Like the strength of site fidelity, the ability to respond to environmental changes at stopover sites may vary substantially between species, and likely depends on the existence of (and distance to) other good-quality staging sites. As a consequence, species with restricted habitat choice and few available areas may suffer to a greater extent than species with flexible food choice and a selection of many and/or abundant habitats (Clausen et al. 2012; Fox et al. 2011). The ability of migrating birds to alter site use and migration patterns in response to habitat loss at stopover sites is dependent on the behavioral flexibility of individual species, and may theoretically affect departure load, mortality and phenology of individual birds (Weber et al. 1999).
While impact assessments of environmental change usually follow from deterioration of natural landscapes, the re-establishment of nature areas on former agricultural land is often similarly intrusive to their existing ecosystems. One such restoration event took place in Denmark in 2012, when a contiguous area of 915 ha of open lowland agricultural fields were flooded to re-establish the former “Filsø Lake” in West Jutland, Denmark. Contrary to most landscape changes, which occur gradually over longer time horizons, with many internal and external confounding factors potentially affecting the responses observed, this single event triggered a natural experiment with sudden and large-scale changes in habitat availability. Within a few months, the landscape changed from vast expanses of open arable low-lying land to a 1–3-m deep lake. While this re-established wetland benefited many waterbirds in an otherwise agriculture-dominated landscape (Larsen et al. 2013), the now-flooded agricultural area was one of the most important autumn feeding sites for migrating pink-footed geese (Madsen et al. 1999). This study is the first assessment of the response of geese to these dramatic landscape alterations, in which we investigate the changes in goose numbers on the site as well as the potential interaction with other staging areas. We aim to (1) describe the changes in numbers of pink-footed geese using the Filsø staging site and alternative neighboring staging areas before and after the restoration event, (2) use neck-collared individuals to identify birds faithful to the Filsø area and compare their site use before and after restoration, (3) evaluate whether the subsequent spring body condition of individuals philopatric to the Filsø area suffered from the loss of a main staging site, and (4) discuss the ecological impact of site fidelity among migrating birds in light of habitat choice and environmental changes.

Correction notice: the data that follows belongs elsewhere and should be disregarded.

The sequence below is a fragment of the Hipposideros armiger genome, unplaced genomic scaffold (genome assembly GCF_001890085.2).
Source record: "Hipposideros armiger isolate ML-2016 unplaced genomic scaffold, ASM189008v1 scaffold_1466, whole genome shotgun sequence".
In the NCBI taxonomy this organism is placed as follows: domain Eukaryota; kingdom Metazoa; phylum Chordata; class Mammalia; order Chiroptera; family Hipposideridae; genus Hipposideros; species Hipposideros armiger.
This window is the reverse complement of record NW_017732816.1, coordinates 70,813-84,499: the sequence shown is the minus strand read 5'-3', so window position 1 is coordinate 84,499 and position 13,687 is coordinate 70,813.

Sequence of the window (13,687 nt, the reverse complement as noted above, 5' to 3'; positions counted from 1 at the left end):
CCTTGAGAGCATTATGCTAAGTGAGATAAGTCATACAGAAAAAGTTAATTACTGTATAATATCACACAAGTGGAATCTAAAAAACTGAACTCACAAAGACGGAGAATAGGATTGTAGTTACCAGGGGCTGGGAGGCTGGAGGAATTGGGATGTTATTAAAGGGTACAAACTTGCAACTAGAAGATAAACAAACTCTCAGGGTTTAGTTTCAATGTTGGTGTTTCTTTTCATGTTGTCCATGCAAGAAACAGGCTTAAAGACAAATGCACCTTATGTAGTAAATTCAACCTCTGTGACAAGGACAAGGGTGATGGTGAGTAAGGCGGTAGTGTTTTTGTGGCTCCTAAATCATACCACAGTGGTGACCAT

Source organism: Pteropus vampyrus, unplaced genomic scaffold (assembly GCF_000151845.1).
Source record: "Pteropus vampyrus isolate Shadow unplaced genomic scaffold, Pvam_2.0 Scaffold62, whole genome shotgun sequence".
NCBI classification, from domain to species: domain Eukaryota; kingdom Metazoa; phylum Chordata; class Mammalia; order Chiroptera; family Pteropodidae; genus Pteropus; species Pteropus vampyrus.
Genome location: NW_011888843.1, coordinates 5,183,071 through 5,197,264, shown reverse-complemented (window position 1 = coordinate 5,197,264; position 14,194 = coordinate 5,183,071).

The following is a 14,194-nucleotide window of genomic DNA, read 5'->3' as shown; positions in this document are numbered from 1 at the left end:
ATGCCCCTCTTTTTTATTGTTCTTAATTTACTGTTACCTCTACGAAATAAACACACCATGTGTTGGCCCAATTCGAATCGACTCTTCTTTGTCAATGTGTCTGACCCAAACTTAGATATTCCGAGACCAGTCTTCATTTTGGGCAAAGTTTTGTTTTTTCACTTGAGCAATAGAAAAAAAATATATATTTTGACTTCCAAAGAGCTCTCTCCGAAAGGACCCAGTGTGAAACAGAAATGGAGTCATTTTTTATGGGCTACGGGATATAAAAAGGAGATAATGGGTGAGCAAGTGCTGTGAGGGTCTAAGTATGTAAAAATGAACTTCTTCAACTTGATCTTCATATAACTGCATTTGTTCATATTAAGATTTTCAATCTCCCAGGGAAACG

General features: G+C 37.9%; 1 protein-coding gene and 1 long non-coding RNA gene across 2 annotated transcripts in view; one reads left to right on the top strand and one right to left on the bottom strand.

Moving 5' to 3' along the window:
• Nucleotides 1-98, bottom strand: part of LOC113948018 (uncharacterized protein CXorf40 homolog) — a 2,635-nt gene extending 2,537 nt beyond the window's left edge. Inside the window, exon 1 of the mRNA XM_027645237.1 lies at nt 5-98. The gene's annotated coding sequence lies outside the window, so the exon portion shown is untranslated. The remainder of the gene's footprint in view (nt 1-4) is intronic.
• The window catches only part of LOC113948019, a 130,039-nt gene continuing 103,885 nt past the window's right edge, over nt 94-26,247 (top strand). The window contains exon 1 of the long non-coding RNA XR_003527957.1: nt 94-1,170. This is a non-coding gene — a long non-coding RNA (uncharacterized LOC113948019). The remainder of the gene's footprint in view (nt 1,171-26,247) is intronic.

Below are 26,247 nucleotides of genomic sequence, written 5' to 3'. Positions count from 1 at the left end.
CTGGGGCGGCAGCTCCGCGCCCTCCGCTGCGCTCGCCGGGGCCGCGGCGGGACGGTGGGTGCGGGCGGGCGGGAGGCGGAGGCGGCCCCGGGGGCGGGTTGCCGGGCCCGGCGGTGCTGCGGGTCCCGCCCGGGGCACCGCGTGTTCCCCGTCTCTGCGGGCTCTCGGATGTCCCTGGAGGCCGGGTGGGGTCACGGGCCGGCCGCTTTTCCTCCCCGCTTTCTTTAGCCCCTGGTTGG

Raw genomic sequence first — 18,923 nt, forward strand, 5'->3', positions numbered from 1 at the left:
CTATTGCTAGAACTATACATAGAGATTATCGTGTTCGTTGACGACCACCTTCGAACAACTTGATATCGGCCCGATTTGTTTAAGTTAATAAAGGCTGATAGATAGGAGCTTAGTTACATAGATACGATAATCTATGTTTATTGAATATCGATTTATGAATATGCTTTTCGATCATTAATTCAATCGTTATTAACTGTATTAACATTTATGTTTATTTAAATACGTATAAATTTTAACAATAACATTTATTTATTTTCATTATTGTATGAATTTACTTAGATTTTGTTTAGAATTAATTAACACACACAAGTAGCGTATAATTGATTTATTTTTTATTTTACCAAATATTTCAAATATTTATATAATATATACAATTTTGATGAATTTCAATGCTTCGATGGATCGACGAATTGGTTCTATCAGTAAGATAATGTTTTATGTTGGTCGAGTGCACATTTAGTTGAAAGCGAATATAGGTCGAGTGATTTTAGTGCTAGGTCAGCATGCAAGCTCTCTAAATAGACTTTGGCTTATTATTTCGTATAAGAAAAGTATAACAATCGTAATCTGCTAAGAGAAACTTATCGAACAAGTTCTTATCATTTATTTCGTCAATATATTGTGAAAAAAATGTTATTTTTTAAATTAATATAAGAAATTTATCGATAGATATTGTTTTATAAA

The Svalbard breeding population of pink-footed geese migrates via Norway to autumn and wintering areas in Denmark, the Netherlands and Belgium (Madsen 1984; Madsen et al. 1999). The population currently totals 76,000–81,000 birds (2013–2014), and has been steadily increasing over the last decades (Madsen et al. 2014). During the non-breeding period, pink-footed geese forage most commonly on energy-rich agricultural plant matter such as waste grain on cereal stubble fields, newly sown winter cereals, pastures, and newly sown spring cereal grain fields (Fox et al. 2005). Like other goose species, they prefer open areas that allow sufficient look-out for potential dangers (Madsen 1985a; Rosin et al. 2012). Nighttime roosting takes place on large water bodies or isolated islets in coastal areas, and most inland foraging flights are within a few kilometres of the roost, although distances up to 30 km are occasionally covered.
Prior to the nineteenth century, Filsø was a large, 2800-ha coastal shallow lake, and an important staging and wintering site for numerous species of waterbirds in western Europe (Jepsen 2012). During the 1800s and 1900s, several rounds of land reclamation gradually reduced the lake’s surface area to a mere 70 ha (what is nowadays known as Fidde Lake, Fig. 1). From 1947 until 2012, the entire drained lowland area served as intensive agricultural land, primarily used for growing cereals and seed grass (Lorenzen and Madsen 1986), and the highly cultivated open landscapes on the former Filsø Lake bed became one of the most important autumn staging sites for pink-footed geese (Madsen 1984; Madsen et al. 1999). In the early 1980s, over 90 % of the entire population was counted on night roost in Fidde Lake within this area on a single day (J. Madsen, unpubl. data), and even after considerable population growth in recent decades, this number was still above 50 % in the 2000s. Habitat use at Filsø is confined to agricultural areas, and geese forage on waste grain on stubble fields and graze on newly sprouted winter cereals (Madsen 1985b; Lorenzen and Madsen 1986).